Valuation Comparison of TSX Group to ASX Limited
Comparisons of Valuation with ASX Limited (Australian Stock Exchange) appears to be most appropriate on a comparable basis, due to the fact that Canada and Australia have similar economic structures (commodity and financial institution based economies), political systems and demographic situations. As shown in the chart below, ASX sells at a significant premium to TSX Group, as ASX is valued at approximately $US9.45Bn, while TSX Group is valued at approximately $US3.5Bn. The Canadian GDP is approximately $US1.18 Trillion, compared to the Australian GDP of $US675Bn (according to the CIA World Factbook), while Canada has a population of approximately 33.4 million people compared to Australia's 20.4 million. Based on these metrics, the discount of TSX Group compared to ASX Limited appears unjustified.
* Firms on exchange capitalization is defined as the sum of the market capitalizations of the equities listed on the exchange.
** Average daily volume is defined as the number of equity shares only traded per day -- for TSX Group, this measure only includes the Toronto Stock Exchange
Note that Australian dollars and Canadian dollars are translated at an exchange rate of $Aus/$US of 0.90 and $C/$US of 1.00.
Valuation of TSX Group Compared to Recent Exchange Acquisitions
Recent Merger activity within the Exchange Industry has priced acquisition targets at levels above TSX Group's current market valuation on a price to earnings basis, implying a premium purchase price to current levels if there is a takeover attempt of TSX. In Chart 2 below, valuations for the recent mergers of OMX (by NASDAQ), the Italian Borse (by the London Stock Exchange), the Montreal Exchange (by TSX Group) and the Takeover of the Philadelphia Stock Exchange by NASDAQ.
Valuations of Recent Acquisitions in the Exchange Industry
* Acquisition price, when priced in stock, is adjusted for the market value of the stock at early 1/08.
** Market Capitalization and other ratios of TSX Group do not include the Montreal Exchange.
The average p/e ratio of the 4 acquired firms above (price to earnings ratio defined as the purchase price divided by the historical earnings of the acquired exchange) is 33.8x, which is 43% above the current p/e ratio of the TSX Group (pre-merger with the Montreal Exchange). The price to revenues of the acquired exchanges is lower than TSX Group in 3 of the 4 acquisitions listed above, but note the price to earnings basis is the more appropriate measure to value exchanges, due to differing cost structures between firms -- TSX Group's margins are increasing with higher revenues, due to operating leverage.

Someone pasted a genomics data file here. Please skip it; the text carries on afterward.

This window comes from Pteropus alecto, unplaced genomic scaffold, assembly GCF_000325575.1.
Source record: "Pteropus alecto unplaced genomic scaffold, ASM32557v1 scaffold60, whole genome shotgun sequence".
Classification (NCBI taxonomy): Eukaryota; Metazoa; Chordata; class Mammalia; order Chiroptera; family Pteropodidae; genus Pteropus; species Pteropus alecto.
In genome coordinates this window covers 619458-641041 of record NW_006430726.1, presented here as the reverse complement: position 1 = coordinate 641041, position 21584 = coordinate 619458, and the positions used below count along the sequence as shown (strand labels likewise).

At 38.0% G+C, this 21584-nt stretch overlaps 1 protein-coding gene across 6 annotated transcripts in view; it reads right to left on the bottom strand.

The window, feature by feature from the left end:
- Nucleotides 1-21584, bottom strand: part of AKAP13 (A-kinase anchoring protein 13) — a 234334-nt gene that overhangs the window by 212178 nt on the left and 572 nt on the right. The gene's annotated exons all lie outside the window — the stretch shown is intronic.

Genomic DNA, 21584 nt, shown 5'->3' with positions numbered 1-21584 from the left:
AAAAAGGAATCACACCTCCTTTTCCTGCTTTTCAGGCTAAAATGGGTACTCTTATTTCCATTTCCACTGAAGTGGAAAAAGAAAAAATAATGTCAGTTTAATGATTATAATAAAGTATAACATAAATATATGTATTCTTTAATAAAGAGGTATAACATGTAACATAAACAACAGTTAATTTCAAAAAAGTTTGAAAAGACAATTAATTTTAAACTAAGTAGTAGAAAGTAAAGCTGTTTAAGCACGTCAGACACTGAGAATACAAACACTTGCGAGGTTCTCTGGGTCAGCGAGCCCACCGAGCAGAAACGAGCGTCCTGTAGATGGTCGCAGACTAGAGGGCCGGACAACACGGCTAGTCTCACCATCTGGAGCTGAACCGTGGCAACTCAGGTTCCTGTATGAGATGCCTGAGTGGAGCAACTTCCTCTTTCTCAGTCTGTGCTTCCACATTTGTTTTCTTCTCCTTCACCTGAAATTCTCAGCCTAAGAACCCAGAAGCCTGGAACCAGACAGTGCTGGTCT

Rationale for Acquisitions in the Exchange Industry
A good discussion of the flurry of merger and acquisition activity in the exchange industry can be found at Knowledge@Wharton. Exchanges are combining to take advantage of economies of scale -- trading technology can be applied to acquired exchanges, lowering overall operating costs, which translates to higher margins with higher revenues. Further, from a competitive standpoint, larger exchanges offer more choice to financial customers, as customers can trade across a larger, more diverse set of investment options, and, with mergers of exchanges located in different countries, across international boarders. Larger exchanges also offer potential listed firms a larger venue in which to raise capital, and higher liquidity for their shares, with tighter bid and ask prices. Additionally, larger exchanges pose stronger competitive advantages vis-a-vis brokerages and investment banks, which have complained that exchange industry fees are getting too high -- so potentially are exploring other trading options for shares and other financial instruments -- alternative trading systems -- that do not rely on the exchange to bring buyers and sellers together. With a large, established exchange, it is more difficult to "circumvent" this exchange verses a smaller, regional exchange.
TSX Group 9 Months ended 9/30/07 Update
TSX Group posted EPS increases of 22.7% to $C1.73 per share for the first 9 months of 07 compared to the 9 mo 06, on revenue increases of 19.7% to $C313.5M. Net margin increased slightly to 37.7% the first 9 months of 07 from 36.8% for the equivalent period in 06. As shown in the table below, the increase in net income was driven mainly by listing fee increases, and, to a lesser extent, by trading and market data revenue increases.
TSX Group 9 Months 2007 Operating Performance
* Trading Segment volume and market data includes the Toronto Stock Exchange and the TSX Venture Exchanges, but not Energy Markets (NGX), Shorcan Brokers (Fixed Income Trading). Note also that the newly acquired Montreal Exchange is not included in the 9 months 07 numbers above.
Alternative Trading Systems